Ten years on, administrators warn ex-staff to expect just 10%-16% of payouts
A month before the 10th anniversary marking the fall of Independent Insurance, the feud still drags on over final payouts for former staff.
Former employees are likely to receive only between 10% and 16% of their final payout for severance packages, holiday pay and outstanding claims, it emerged last week following an update from administrators PricewaterhouseCoopers.
There were hopes that the 337 former staff who worked at Independent’s Cheadle office might be treated differently after a Manchester Employment Tribunal ruled in February that their claims should be protected, which would have meant a larger final payout.
But last month the Employment Appeals Tribunal overturned the ruling, meaning the Cheadle staff will join the rest of the former employees in only receiving a fraction of their claims.
The news came around the same time as former chief executive Michael Bright, who received a seven-year prison sentence in 2007 for his part in the fraud that triggered Independent’s collapse, was released from prison.
PwC has told former staff that the final sum received will depend on how much is left over after long-tail claims, especially employers’ liability, are paid off out of the pot of money put together from Independent’s remaining assets.
Staff will have to wait anywhere from six to 18 months to receive the settlement. The likely decision to award just 10%-16% has received a mixed reception from staff.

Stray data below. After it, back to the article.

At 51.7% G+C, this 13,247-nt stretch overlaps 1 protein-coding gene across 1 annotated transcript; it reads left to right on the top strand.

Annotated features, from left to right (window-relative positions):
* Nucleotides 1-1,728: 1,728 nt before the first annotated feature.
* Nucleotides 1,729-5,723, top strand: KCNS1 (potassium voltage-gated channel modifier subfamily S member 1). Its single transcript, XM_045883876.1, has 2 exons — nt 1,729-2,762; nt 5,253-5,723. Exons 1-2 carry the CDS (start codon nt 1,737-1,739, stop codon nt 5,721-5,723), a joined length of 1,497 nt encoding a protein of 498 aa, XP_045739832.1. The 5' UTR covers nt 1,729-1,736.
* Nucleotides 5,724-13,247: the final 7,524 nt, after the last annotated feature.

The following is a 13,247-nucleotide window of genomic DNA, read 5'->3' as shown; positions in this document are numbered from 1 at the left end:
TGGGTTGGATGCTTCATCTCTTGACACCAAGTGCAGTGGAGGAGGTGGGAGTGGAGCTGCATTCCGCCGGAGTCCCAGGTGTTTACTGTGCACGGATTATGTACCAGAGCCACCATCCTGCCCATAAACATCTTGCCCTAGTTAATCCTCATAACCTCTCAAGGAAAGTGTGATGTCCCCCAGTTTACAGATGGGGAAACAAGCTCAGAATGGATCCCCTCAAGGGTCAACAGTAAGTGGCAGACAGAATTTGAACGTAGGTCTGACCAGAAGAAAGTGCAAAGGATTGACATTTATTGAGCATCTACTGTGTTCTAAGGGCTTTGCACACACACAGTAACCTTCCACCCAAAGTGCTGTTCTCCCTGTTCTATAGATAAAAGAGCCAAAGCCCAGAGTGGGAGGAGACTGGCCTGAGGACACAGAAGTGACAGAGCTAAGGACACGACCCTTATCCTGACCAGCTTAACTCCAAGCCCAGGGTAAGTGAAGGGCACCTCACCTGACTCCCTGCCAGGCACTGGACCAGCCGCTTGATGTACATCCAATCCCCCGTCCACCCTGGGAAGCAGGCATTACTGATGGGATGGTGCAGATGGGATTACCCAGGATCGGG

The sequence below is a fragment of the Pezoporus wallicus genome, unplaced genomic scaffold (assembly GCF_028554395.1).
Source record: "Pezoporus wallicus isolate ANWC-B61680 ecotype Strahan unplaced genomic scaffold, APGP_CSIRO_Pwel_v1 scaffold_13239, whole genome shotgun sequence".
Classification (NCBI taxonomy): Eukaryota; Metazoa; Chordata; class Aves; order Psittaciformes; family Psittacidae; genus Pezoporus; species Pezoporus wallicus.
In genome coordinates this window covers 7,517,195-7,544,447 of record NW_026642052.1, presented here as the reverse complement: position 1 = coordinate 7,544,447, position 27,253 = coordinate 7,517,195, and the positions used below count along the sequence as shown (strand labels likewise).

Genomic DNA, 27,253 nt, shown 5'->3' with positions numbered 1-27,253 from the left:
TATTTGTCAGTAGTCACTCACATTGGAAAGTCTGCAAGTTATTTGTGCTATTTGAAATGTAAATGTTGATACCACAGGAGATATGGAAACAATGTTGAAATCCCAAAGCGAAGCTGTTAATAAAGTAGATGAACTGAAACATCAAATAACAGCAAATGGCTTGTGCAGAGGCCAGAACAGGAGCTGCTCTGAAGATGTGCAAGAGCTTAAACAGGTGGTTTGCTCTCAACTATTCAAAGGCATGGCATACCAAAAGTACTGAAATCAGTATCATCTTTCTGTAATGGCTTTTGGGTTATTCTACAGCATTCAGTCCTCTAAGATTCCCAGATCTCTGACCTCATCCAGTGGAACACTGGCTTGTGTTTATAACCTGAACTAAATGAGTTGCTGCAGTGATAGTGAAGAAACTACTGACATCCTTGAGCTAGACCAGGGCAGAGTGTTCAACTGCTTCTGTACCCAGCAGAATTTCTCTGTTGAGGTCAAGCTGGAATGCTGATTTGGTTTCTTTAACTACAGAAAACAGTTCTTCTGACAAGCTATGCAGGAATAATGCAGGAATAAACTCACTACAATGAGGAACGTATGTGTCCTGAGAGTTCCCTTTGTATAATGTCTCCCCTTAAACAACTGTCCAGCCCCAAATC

One source said that Independent staff may be aggrieved to discover that the staff at the French subsidiary, which represented around 5% of premium income, received a full settlement of their claims.
The source said it was a “real kick in the teeth” for his colleagues to receive only a fraction of their claims.
However, one member of staff, who did not want to be named, said that after a decade he had given up hope of receiving anything.
“If there is any money in the coffers after PwC and the protected creditors have been paid, it would be an unexpected bonus to receive something,” he said.
“At the time of its collapse, it was one of the most horrendous experiences you can imagine, but you just have to move on and the world changes.”
PwC has set aside £355m of Independent’s remaining assets in total to pay for the non-protected claims. There are still 907 outstanding non-protected claims and £222m in reserve to pay for them.
The collapse of Independent Insurance has proved costly for the Financial Services Compensation Scheme (FSCS), the government-backed fund of last resort for claims.So far, the FSCS has paid out £384m in protected claims to creditors.
Independent fell into provisional liquidation on 18 June 2001. After an investigation by the Serious Fraud Office, directors were eventually found to have withheld claims data from its actuaries.
Philip Condon, the company’s former deputy managing director, was jailed for three years and Dennis Lomas, the former finance director, was jailed for four years, both for conspiracy to defraud by “dishonestly witholding claims data”.
Bright, Condon and Lomas were ordered to pay more than £3m in a confiscation order. Condon was ordered to pay £1,280,896, Bright £1,258,467 and Lomas £470,113.
Independent was one of the biggest corporate collapses ever seen in the UK at the time, in which 1,000 staff lost their jobs and employees with savings invested in the company share scheme lost everything.
At its peak, Independent was the ninth-largest insurer in the UK with household name clients including Pizza Express, the Oval cricket ground, Somerfield supermarkets and the McLaren Formula One racing team.